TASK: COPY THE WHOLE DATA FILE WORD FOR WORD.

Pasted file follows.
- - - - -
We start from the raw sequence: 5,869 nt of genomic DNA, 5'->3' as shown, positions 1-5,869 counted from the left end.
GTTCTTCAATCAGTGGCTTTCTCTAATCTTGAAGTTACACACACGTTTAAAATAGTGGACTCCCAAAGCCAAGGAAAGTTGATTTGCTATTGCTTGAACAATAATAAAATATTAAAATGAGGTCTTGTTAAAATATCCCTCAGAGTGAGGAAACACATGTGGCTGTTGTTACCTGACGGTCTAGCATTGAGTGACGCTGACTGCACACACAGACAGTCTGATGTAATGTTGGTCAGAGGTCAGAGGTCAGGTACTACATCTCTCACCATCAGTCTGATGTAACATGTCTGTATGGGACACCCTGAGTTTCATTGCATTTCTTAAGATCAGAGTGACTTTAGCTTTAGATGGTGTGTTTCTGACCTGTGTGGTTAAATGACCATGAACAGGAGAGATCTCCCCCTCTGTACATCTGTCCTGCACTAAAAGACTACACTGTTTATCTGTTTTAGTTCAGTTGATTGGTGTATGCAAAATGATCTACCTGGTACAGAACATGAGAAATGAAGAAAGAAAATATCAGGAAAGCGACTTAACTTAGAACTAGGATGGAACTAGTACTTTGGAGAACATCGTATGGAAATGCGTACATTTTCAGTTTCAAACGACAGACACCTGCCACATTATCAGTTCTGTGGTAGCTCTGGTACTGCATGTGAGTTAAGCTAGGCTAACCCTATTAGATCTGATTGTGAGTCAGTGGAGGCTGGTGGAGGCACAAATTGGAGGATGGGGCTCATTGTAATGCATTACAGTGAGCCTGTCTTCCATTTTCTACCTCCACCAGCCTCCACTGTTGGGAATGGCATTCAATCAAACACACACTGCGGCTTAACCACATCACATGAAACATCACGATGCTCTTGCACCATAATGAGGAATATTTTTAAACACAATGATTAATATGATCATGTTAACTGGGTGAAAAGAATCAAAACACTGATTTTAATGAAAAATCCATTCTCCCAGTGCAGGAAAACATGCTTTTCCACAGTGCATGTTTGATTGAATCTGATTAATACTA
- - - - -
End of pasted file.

We start from the raw sequence: 5,869 nt of genomic DNA, 5'->3' as shown, positions 1-5,869 counted from the left end.
GTTCTTCAATCAGTGGCTTTCTCTAATCTTGAAGTTACACACACGTTTAAAATAGTGGACTCCCAAAGCCAAGGAAAGTTGATTTGCTATTGCTTGAACAATAATAAAATATTAAAATGAGGTCTTGTTAAAATATCCCTCAGAGTGAGGAAACACATGTGGCTGTTGTTACCTGACGGTCTAGCATTGAGTGACGCTGACTGCACACACAGACAGTCTGATGTAATGTTGGTCAGAGGTCAGAGGTCAGGTACTACATCTCTCACCATCAGTCTGATGTAACATGTCTGTATGGGACACCCTGAGTTTCATTGCATTTCTTAAGATCAGAGTGACTTTAGCTTTAGATGGTGTGTTTCTGACCTGTGTGGTTAAATGACCATGAACAGGAGAGATCTCCCCCTCTGTACATCTGTCCTGCACTAAAAGACTACACTGTTTATCTGTTTTAGTTCAGTTGATTGGTGTATGCAAAATGATCTACCTGGTACAGAACATGAGAAATGAAGAAAGAAAATATCAGGAAAGCGACTTAACTTAGAACTAGGATGGAACTAGTACTTTGGAGAACATCGTATGGAAATGCGTACATTTTCAGTTTCAAACGACAGACACCTGCCACATTATCAGTTCTGTGGTAGCTCTGGTACTGCATGTGAGTTAAGCTAGGCTAACCCTATTAGATCTGATTGTGAGTCAGTGGAGGCTGGTGGAGGCACAAATTGGAGGATGGGGCTCATTGTAATGCATTACAGTGAGCCTGTCTTCCATTTTCTACCTCCACCAGCCTCCACTGTTGGGAATGGCATTCAATCAAACACACACTGCGGCTTAACCACATCACATGAAACATCACGATGCTCTTGCACCATAATGAGGAATATTTTTAAACACAATGATTAATATGATCATGTTAACTGGGTGAAAAGAATCAAAACACTGATTTTAATGAAAAATCCATTCTCCCAGTGCAGGAAAACATGCTTTTCCACAGTGCATGTTTGATTGAATCTGATTAATACTA